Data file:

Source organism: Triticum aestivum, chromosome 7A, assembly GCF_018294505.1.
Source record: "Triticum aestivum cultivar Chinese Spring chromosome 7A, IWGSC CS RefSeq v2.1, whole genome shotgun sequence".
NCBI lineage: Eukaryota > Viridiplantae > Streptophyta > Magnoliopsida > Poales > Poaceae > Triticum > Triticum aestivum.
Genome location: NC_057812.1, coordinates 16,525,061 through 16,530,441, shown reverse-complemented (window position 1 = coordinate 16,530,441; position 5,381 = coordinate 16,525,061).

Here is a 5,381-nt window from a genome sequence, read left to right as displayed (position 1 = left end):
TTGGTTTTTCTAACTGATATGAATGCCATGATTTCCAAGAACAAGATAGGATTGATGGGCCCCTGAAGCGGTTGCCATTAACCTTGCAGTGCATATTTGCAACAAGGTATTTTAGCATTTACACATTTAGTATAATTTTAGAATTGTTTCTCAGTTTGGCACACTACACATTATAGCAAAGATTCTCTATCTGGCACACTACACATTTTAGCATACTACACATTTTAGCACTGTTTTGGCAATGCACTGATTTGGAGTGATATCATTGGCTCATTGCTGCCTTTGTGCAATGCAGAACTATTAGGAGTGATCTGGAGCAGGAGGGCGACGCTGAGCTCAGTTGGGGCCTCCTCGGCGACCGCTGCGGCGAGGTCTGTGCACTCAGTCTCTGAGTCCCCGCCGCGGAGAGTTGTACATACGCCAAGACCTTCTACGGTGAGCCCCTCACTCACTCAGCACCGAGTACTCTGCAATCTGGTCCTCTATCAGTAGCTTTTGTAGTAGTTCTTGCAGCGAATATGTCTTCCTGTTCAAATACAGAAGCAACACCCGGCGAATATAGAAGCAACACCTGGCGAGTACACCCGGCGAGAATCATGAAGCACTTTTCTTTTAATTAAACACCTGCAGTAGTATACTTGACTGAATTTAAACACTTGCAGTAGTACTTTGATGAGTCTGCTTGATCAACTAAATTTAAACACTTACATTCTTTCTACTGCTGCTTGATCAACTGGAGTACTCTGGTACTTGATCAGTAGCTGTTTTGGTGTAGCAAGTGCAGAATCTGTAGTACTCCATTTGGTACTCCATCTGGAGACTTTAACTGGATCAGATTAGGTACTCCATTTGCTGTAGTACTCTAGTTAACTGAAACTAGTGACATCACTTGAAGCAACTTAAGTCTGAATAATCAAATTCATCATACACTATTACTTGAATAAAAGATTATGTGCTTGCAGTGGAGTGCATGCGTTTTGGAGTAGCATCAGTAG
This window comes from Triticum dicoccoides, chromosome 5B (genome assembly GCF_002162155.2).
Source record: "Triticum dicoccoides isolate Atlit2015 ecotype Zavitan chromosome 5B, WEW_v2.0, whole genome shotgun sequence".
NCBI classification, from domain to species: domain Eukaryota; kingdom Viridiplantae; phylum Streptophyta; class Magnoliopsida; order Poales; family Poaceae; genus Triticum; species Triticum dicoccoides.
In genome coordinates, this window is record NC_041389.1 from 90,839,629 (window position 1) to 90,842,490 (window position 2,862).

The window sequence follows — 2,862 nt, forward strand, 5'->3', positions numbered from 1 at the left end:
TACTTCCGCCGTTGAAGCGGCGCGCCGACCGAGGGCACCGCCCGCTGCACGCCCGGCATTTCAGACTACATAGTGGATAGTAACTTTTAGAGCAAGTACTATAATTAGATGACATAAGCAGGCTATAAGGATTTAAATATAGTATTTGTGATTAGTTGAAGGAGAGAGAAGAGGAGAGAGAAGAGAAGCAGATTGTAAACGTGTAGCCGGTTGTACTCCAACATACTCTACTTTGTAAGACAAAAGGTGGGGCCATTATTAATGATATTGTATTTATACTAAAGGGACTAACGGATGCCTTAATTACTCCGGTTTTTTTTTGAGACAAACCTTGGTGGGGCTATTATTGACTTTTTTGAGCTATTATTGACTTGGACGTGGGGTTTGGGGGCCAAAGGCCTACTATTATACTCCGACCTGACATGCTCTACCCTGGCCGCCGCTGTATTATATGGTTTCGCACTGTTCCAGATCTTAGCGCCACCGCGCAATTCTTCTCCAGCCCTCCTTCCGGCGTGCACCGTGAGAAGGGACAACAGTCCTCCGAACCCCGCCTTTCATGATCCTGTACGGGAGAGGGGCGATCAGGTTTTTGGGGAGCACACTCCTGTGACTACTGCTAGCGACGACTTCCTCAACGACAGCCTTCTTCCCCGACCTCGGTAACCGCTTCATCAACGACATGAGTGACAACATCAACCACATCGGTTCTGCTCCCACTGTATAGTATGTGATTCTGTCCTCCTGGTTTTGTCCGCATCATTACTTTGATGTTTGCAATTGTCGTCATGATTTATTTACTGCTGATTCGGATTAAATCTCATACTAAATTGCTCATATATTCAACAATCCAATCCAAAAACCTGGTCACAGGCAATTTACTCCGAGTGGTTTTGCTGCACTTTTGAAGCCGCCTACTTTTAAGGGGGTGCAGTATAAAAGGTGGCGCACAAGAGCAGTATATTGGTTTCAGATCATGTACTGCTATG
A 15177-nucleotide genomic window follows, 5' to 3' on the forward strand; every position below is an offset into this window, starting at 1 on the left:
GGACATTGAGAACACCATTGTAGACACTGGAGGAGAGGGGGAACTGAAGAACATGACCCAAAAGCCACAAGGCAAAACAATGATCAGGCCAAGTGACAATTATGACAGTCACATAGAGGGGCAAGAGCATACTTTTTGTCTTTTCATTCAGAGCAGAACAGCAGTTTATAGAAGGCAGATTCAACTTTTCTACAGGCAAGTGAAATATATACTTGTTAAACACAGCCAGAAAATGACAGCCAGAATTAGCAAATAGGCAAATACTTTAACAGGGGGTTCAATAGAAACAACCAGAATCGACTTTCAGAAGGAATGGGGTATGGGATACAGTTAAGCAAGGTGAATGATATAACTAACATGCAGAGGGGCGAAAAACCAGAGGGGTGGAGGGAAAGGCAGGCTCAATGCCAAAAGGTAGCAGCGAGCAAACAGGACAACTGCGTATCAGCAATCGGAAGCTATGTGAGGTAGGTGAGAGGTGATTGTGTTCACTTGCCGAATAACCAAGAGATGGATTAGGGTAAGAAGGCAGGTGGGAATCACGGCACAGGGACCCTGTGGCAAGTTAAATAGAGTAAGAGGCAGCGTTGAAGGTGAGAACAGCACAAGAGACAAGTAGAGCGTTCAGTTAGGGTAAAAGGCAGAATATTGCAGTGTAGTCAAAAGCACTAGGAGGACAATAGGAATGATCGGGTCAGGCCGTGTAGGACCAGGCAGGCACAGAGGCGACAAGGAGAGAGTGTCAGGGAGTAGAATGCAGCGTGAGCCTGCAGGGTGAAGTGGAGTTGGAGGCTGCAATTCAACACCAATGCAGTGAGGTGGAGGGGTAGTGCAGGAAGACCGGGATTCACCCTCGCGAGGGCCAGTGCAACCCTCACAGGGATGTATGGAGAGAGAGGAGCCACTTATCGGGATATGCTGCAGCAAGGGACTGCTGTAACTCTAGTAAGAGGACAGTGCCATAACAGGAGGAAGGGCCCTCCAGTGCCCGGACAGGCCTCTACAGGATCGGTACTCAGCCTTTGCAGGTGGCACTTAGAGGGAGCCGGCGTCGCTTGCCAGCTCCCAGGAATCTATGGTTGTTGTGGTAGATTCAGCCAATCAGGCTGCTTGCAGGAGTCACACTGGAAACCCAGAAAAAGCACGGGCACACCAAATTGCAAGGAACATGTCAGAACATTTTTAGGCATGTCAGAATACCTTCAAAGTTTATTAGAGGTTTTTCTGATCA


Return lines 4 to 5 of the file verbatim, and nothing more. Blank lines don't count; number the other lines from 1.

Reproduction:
Genome location: NC_057812.1, coordinates 16,525,061 through 16,530,441, shown reverse-complemented (window position 1 = coordinate 16,530,441; position 5,381 = coordinate 16,525,061).

Here is a 5,381-nt window from a genome sequence, read left to right as displayed (position 1 = left end):